Addis Ababa -- There are far more thorns on the road to the World Cup in Brazil than many Nigerians may think. On paper, Nigeria should overcome Ethiopia. After all, Nigeria has higher profile players,  better talents, and pedigree. However, let the truth be told -- the game in Addis Ababa on October 13 will be more challenging than most Nigerians expect.  We believe each factor below will help decide the game as no one factor ever decides a soccer game. Here we go:

1. The Altitude -- There has been much written on the importance of altitude in international games and this is a real advantage for the Ethiopians (2400 meters above sea level). Ordinarily, teams counter an altitude disadvantage by arriving early but this is impossible as Nigerian players are mostly playing overseas and will not be assembled to make it to Addis Ababa in time to overcome the altitude. Thus, Nigeria will employ the alternative strategy of arriving just a  day before the game and leaving right after. However, this will put pressure on Nigeria planning a hitch-free trip because if anything goes wrong with the planned charter flight then Nigeria may be faced with arriving too late for players to have a needed rest before the start of the game.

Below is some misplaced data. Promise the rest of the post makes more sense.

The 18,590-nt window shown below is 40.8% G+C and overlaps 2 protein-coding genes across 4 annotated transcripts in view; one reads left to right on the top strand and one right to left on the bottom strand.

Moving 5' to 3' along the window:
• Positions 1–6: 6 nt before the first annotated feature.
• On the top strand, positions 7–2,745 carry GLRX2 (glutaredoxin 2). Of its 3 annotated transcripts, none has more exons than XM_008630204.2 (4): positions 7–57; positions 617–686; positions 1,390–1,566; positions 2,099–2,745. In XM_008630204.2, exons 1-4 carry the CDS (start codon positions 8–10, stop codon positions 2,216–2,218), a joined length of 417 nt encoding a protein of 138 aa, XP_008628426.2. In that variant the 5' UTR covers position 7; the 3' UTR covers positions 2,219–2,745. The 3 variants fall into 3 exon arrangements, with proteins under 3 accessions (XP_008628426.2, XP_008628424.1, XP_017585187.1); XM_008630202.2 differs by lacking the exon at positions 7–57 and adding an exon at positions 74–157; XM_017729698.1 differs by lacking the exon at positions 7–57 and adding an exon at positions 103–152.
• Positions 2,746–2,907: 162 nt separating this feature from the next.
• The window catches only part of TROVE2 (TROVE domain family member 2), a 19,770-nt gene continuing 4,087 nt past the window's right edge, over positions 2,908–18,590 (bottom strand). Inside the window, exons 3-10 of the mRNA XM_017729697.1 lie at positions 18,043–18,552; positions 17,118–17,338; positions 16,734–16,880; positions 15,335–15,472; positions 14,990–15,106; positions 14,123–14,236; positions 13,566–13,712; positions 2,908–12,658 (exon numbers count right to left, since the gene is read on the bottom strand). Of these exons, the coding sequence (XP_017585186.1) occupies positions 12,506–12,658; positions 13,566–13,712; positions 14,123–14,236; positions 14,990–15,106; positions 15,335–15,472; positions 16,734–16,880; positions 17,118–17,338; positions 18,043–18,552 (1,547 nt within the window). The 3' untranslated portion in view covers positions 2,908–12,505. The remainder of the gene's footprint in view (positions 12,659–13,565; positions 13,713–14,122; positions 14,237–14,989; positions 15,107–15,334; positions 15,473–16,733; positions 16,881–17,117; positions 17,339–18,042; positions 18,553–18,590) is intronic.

2. The Opponent -- The reality is Ethiopia has changed in the last two years and has steadily improved as was demonstrated at the Nations Cup except in the odd game against Burkina Faso and was demonstrated in its recent progress in the World Cup qualifiers where it overcame a forfeited game.  Ethiopia has supreme confidence particularly at home and with a large home crowd egging them on. However, Nigeria is also much improved and is currently African champion team and is demonstratively better than the Ethiopians.

3. Team Preparation -- Ethiopia would have been in camp for two weeks training under game condition compared to an extremely short preparation time for Nigeria. Ethiopia will have a decided advantage on endurance with its long term training at high altitude whereas Nigeria may end up huffing and puffing particularly if Nigeria has to chase this game early. Ethiopia has the edge on preparation factor but how much of this preparation can compensate for the fact that Nigeria is the team with better players and the tag of African champion?